Pet cat passes rare fungal infection to vet tech who is left with gruesome sores: CDC reveals third US case

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Written By Rivera Claudia

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  • Vet technician was exposed when puncture in glove touched lesions on a cat
  • Caused lesions on finger and up the arms, requiring eight months of medication
  • READ MORE: Rare disease spread by cats spotted in Britain for first time ever 

A veterinarian in Kansas has become the third American to catch a rare fungal infection – after she was scratched by a pet cat.

She was left with gruesome sores that extended up her arm and one of the cats had to be put down when the lesions worsened and extended to the other three limbs.  

The incident happend in Kansas, when the cat was brought into the woman’s clinic presenting with a lesion on its paw, and the veterinary technician tended to it. 

It was the second cat in the area to come down with sporotrichosis, making this officially a ‘cluster’ that the CDC saw fit to warn other vets about. 

She was scratched by the cat through a puncture in her glove and came in direct contact with with lesions on the cat’s paws found to be caused by the Sporothrix fungus.

The first cat was humanely euthanized and cremated after she did not improve

The first cat's lesions worsened and had to be euthanized humanely

The first cat’s lesions worsened and had to be euthanized humanely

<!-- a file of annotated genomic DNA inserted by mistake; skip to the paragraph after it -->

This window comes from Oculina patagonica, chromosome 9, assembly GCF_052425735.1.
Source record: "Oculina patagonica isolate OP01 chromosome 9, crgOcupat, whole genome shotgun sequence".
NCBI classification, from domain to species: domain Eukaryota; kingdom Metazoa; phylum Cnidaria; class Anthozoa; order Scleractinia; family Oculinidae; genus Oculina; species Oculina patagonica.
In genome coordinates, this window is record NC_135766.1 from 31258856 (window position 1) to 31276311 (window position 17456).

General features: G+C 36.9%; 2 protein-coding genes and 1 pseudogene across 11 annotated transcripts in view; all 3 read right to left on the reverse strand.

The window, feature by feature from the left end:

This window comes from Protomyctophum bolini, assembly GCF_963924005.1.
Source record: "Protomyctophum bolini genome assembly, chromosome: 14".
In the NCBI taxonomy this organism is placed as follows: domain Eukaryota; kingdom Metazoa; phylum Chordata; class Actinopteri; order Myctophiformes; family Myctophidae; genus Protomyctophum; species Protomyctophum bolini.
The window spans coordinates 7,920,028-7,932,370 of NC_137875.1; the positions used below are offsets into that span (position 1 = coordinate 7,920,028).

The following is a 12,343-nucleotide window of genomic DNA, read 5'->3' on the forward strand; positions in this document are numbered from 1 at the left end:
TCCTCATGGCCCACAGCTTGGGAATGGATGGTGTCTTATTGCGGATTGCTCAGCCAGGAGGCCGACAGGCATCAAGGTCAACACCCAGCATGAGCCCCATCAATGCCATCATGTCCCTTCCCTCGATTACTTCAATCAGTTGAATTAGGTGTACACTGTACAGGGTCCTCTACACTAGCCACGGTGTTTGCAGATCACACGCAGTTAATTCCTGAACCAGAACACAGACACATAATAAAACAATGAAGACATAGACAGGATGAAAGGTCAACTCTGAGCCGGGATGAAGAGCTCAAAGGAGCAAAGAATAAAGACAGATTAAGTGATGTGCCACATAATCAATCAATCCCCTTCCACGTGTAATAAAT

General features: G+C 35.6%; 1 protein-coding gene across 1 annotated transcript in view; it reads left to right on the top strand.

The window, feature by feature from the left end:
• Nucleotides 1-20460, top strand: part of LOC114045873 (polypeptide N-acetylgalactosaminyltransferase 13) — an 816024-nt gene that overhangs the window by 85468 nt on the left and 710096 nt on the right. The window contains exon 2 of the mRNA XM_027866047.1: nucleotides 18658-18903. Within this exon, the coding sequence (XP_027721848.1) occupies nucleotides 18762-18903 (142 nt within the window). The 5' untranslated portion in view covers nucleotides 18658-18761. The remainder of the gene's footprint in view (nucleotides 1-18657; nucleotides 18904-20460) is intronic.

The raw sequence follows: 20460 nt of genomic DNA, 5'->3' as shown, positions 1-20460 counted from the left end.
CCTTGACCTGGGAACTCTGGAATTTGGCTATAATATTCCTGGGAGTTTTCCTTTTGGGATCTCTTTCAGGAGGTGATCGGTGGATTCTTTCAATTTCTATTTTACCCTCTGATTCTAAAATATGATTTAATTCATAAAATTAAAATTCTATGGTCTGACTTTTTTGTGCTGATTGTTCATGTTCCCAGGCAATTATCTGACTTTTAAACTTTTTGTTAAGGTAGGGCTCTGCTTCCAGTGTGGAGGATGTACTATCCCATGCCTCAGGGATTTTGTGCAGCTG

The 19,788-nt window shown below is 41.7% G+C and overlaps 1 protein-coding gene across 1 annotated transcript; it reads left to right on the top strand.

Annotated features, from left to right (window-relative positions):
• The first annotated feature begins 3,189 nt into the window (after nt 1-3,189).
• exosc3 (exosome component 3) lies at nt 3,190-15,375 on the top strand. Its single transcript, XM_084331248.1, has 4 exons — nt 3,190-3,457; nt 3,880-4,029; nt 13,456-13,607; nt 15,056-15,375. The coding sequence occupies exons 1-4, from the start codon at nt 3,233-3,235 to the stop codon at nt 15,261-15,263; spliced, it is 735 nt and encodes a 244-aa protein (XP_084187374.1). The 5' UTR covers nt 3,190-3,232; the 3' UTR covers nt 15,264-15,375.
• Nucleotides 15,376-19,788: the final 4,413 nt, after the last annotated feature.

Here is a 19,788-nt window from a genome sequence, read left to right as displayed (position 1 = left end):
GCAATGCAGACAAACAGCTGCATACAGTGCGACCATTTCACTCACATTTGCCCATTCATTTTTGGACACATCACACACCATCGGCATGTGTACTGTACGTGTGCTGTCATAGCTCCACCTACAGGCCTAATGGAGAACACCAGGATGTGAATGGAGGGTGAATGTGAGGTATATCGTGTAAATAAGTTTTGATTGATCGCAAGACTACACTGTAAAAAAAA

This was the third human case in the US, but infections are far more common in South America where the fungus is more prevalent in the soil and on plants. 

The specific fungus that caused the lesions, Sporothrix schenckii, is typically seen in tropical climates, particularly in soil and decayingplants. 

It causes sporotrichosis when it comes in contact with breaks in the skin or puncture wounds. In the vet’s case, it caused ulcers on her fingers at first, which, if they had gone untreated, could have led to tissue death there. 

According to the CDC: ‘Sporotrichosis usually affects the skin or tissues underneath the skin. The first symptom…is usually a small, painless bump that can develop any time from 1 to 12 weeks after exposure to the fungus. 

‘The bump can be red, pink, or purple, and usually appears on the finger, hand, or arm where the fungus has entered through a break in the skin. The bump will eventually grow larger and may look like an open sore or ulcer that is very slow to heal.’

The vet tech’s scratch resulted in an ulcer on her hand two weeks later.  

She had to undergo treatment with antifungal medication for eight months before the lesions on her arm healed.

Cat-transmitted cases of fungal infections from S. schenckii are rare in the US and the disease is typically caused by a fungus native to Brazil. The rate of infections in the US difficult to diagnose because there is no national surveillance.